|Publication number||US4416554 A|
|Application number||US 06/396,938|
|Publication date||Nov 22, 1983|
|Filing date||Jul 9, 1982|
|Priority date||Jul 9, 1982|
|Publication number||06396938, 396938, US 4416554 A, US 4416554A, US-A-4416554, US4416554 A, US4416554A|
|Inventors||Walter A. Pribbenow|
|Original Assignee||Smith International, Inc.|
|Export Citation||BiBTeX, EndNote, RefMan|
|Patent Citations (4), Referenced by (6), Classifications (5), Legal Events (6)|
|External Links: USPTO, USPTO Assignment, Espacenet|
This invention relates to a commonly-assigned patent application, entitled THRUST BEARING FOR ROCK BITS, Ser. No. 379,692, filed May 19, 1982.
1. Field of the Invention
This invention relates to thrust bearing washers for rotary cone rock bits.
More specifically, this invention relates to a means to prevent rotation and to mechanically lock in place an intermediate thrust bearing washer radially disposed between a roller cone and a journal, the washer being primarily designed to take axial thrust loads.
2. Description of the Prior Art
There are a number of prior art patents that provide some means between rotating cones and their respective journals to take axially directed outthrust loads directed against radial surfaces formed on the journal bearings.
It is within the state of the art to provide a hard metal bearing surface on radially disposed areas of the journal and the cone by either depositing hard metal material to either the end of the journal or within radially disposed surfaces in the cone. The deposited hard metal material is subsequently machined to provide a smooth bearing surface between the journal and the rotating cone.
The problems that emerge utilizing the foregoing techniques are many. For example, when hard metal material is metallurgically deposited either within the cone or on radially disposed surfaces of the journal, the heat generated causes stress risers that can result in cracks, especially in the rotating cones. In addition it is difficult, costly and time-consuming to machine these rough, hard metal deposition surfaces to form good bearing surfaces essential to the proper operation and longevity of the rock bit.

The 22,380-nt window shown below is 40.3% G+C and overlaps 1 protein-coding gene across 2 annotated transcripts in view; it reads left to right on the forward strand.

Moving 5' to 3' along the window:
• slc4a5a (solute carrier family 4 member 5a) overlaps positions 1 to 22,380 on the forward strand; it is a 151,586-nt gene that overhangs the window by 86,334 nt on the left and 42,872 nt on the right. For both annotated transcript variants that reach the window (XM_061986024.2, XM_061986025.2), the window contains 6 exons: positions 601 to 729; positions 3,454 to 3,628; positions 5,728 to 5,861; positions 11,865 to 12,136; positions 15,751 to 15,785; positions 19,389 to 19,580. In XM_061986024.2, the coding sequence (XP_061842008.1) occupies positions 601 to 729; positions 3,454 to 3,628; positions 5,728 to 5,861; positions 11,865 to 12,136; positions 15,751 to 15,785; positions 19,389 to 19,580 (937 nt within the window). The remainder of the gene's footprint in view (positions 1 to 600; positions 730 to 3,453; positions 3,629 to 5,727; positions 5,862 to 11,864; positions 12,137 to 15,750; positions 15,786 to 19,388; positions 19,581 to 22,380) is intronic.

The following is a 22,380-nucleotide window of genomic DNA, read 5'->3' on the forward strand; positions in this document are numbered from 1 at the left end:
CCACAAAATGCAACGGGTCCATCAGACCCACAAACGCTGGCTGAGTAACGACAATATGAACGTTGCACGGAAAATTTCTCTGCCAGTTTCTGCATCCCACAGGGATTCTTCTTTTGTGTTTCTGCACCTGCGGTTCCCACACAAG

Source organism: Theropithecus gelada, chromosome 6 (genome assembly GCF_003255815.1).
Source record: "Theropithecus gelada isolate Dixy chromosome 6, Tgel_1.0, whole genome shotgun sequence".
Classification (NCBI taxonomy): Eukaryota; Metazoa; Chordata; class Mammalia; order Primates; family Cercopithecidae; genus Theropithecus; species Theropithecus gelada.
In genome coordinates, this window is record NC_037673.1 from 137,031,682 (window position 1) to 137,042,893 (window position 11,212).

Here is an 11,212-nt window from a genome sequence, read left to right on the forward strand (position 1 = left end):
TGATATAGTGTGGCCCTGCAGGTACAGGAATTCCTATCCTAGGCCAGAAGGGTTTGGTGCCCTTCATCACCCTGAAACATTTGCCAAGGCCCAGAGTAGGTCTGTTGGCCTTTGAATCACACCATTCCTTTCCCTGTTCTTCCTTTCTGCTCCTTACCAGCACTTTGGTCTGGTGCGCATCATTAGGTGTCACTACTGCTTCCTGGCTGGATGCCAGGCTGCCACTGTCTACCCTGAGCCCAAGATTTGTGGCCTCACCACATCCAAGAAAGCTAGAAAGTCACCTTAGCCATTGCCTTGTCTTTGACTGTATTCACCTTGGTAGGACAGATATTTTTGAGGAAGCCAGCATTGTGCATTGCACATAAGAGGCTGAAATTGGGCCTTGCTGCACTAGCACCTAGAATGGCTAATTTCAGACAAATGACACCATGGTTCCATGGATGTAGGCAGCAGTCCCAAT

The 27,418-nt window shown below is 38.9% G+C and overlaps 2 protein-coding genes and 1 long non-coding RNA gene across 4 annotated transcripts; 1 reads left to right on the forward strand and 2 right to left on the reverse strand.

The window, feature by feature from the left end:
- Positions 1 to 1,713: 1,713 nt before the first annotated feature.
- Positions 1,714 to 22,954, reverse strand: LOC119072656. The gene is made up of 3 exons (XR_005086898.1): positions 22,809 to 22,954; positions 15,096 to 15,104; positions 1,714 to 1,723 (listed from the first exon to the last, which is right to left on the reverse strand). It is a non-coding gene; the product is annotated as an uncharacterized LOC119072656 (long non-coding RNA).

The present invention overcomes this difficulty by simply providing a hard metal, nonrotating locked-in-place disc between the journal and the cone.
U.S. Pat. No. 3,720,274 teaches the use of an intermediate thrust bearing washer freely disposed within radially aligned surfaces formed between the end of a journal bearing and a rotating cone associated therewith. The thrust bearing serves to support thrust loads and stabilizes the cone cutters. The intermediate thrust bearing washer is allowed to float between the pin and the journal. A difficulty with this arrangement is that, as the rock bit wears in an operating mode, the thrust washer begins to gall, causing the bearing to eventually fail.
The previously filed patent application obviates the problem of the floating thrust washer in that a hard metal radial surface is provided in the form of an elliptical washer that is nested within a complementary elliptical cavity formed in the cone so that it will not rotate. The elliptical washer thereby provides a stable thrust bearing surface. Moreover, no additional rotating parts are necessary and problems associated with hard metal deposition methods, i.e., cracking and uneven heat distributions through the cone, are essentially eliminated.
While the elliptical disc or washer and matching recess is a decided improvement over the prior art, the present invention is yet another improvement over the related application as well as known prior art.